Picture a normal day in Kampala, during rush hour. The thick stench of exhaust emanates from vehicle tailpipes crammed in succession, slowly rising through the air and consuming the city streets. Children are on their way to school- some walking along gridlocked roads, others haphazardly packed upon smoking motorcycles- all navigating their way through toxic clouds and drawing the poison into their lungs with each breath. Our own children are suffocating!!
Dirty air is the world’s biggest environmental killer, responsible for at least 7 million premature deaths a year. Uganda alone loses over 31,000 annually; mostly infants. Air pollution kills more people than HIV/Aids, malaria, and tuberculosis combined, yet these issues continue to receive vastly more attention and resources.
Below is a visual overview of the situation and our initiative's community-driven actionable measures against transport-induced pollution
Kampala is among the most highly polluted cities in Africa, touting air pollution levels over six times higher than the World Health Organization’s air quality guidelines. While several aggravating factors contribute to its poor air quality, unregulated transport clearly stands apart as a leading driver.
Polluted Kampala, as viewed from the surburbs on a typical poor AQ day.
Our vehicles are old and poorly maintained. Approximately 90% of vehicles imported to Africa are old, with the average age in Uganda over 15 years. Many of these already come highly polluting and poor maintenance practices further compromise inbuilt emission control systems.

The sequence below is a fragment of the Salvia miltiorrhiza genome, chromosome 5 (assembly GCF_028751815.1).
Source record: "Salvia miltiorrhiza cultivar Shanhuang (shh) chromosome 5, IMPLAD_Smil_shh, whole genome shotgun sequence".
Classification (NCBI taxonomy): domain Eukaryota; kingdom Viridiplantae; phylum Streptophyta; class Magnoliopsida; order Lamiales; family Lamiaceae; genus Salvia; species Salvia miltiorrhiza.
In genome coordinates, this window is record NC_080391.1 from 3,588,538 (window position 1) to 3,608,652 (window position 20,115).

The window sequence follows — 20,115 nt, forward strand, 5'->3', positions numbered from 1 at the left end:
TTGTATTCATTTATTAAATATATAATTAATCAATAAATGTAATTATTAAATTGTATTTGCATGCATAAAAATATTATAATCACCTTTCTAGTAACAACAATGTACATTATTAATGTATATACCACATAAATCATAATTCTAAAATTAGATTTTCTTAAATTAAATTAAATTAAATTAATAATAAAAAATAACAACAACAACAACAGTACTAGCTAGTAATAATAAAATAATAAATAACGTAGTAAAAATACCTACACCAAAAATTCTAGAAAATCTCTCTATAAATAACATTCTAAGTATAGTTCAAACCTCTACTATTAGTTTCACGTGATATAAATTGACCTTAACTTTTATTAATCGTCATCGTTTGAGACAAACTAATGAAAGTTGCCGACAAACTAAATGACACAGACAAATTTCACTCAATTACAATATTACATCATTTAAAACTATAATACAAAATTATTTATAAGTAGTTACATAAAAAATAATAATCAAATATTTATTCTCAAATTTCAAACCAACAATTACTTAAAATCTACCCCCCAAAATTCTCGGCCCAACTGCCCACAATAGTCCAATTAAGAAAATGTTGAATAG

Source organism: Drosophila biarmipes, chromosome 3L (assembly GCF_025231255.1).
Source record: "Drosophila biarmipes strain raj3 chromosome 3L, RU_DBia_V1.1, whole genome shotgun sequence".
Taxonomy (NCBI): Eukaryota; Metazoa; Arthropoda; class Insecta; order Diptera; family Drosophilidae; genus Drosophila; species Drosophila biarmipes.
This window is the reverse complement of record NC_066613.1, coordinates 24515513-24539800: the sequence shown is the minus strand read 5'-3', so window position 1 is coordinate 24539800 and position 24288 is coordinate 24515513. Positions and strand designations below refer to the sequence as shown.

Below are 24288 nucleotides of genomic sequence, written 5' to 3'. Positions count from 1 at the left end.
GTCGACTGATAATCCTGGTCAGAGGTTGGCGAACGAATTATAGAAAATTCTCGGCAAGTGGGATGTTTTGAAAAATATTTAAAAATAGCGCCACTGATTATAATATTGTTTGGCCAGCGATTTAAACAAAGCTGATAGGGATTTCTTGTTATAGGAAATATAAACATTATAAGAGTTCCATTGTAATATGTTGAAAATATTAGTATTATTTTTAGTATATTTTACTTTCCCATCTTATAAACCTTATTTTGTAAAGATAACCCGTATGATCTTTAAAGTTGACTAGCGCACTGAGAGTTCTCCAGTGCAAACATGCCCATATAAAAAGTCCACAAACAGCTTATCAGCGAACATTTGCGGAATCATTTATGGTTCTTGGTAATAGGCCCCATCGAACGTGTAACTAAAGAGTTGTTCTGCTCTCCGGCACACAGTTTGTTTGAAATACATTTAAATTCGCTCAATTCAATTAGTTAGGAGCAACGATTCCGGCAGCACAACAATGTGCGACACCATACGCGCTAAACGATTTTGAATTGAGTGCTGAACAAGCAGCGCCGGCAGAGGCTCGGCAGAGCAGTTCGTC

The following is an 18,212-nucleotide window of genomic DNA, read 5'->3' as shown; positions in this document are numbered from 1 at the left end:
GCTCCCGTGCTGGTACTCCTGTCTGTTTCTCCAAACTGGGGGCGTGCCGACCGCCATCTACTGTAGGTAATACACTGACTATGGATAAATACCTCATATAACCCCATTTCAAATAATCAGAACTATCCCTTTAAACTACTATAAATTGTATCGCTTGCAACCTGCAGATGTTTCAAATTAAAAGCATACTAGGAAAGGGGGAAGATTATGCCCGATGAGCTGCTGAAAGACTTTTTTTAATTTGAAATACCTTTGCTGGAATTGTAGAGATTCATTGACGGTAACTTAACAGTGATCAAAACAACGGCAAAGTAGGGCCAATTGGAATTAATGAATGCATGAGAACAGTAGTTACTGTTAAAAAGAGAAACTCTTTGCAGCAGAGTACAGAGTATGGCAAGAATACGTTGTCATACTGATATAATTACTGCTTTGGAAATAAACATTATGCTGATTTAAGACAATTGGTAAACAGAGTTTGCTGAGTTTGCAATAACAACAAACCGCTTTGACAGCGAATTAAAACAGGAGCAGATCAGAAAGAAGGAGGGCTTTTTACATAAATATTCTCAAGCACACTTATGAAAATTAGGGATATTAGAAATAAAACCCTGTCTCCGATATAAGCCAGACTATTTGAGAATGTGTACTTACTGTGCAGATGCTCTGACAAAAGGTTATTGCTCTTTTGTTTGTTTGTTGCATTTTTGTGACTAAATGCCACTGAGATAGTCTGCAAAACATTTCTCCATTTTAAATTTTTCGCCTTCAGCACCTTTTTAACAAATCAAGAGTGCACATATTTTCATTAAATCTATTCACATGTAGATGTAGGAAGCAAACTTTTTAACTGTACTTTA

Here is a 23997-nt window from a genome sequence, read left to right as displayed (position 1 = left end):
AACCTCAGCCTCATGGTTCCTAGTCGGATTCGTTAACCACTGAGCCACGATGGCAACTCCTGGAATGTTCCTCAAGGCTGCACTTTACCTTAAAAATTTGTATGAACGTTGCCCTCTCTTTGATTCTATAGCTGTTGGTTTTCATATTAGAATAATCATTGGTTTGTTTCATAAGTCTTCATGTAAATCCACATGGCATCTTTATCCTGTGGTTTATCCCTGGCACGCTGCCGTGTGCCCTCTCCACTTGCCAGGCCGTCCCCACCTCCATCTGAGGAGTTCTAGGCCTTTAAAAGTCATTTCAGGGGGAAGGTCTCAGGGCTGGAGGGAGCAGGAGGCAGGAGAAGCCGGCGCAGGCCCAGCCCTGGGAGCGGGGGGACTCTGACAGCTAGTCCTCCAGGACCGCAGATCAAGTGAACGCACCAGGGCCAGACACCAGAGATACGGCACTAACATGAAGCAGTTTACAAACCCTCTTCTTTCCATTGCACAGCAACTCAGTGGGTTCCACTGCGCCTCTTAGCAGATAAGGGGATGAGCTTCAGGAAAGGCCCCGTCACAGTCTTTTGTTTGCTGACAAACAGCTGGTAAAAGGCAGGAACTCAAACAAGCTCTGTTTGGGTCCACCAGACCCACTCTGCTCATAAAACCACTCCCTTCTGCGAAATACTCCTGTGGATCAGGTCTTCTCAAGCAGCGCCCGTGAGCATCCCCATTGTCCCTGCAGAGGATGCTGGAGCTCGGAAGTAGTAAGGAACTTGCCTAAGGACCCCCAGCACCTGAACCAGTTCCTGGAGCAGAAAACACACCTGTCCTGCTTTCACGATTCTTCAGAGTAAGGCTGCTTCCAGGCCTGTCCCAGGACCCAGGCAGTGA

The limited capacity of local technicians coupled with malicious practices highly escalate vehicular emissions in a Kampala
Over 85% of local mechanics lack the resources and know-how for sustainable vehicle maintenance, despite tending to the vast majority of fossil fuel-powered vehicles currently on Ugandan roads.
Uganda lacks proper regulations, proper infrastructure and concerted action around vehicular emissions. Moreover, the lack of actionable data means pollution in Africa is likely far worse thanestimated. With the continuation of rapid urbanization, our air will undoubtedly worsen.
We’re parents, citizens, and experts mobilizing communities and taking action
After a citizen/leadership training workshop on air pollution reduction at Makerere University.
Under our Autosafety – Uganda program implemented by the local non-profit Wanyama Autosafety Initiatives (WAI) to cann attention to this crisis and pioneer action around clean air. We bring expertise and know-how across a range of disciplines, including auto-mechanics, industrial mechanics, environmental engineering, public health, social administration and more. More importantly, we bring the resolve of concerned parents and citizens taking a stand for our children and and planet - working to safeguard the future. We are transforming communities around us with individual and institutional support from local and overseas partners such as AirQo, Ministry of Works and Transport, Autofix Motors, Climate 2025 among many others.
We’re channeling this energy into strategic action, providing a clear roadmap to reduce transport related environmental degradation and improve the health and well-being of communities across Uganda and beyond. We see the urgency of this work and its critical place in ensuring a better future for our children, our communities, and our planet. We’re spearheading a movement to invest in real clean air action. Autosafety - Uganda is the first of its kind program in Uganda, harnessing local knowledge and trusted community relationships towards bringing comprehensive, data-driven, and locally-relevant solutions.
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© 2022 | AUTOSAFETY - UGANDA
A program implemented by
WANYAMA AUTOSAFETY INITIATIVES
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Plot 16 Mobutu Road,
Makindye (Admin. Office)
Plot 7521 Greenhill Drive,
TEL: +256 782 082467
Autosafety - Uganda
"a ittle care makes accidents, pollution rare"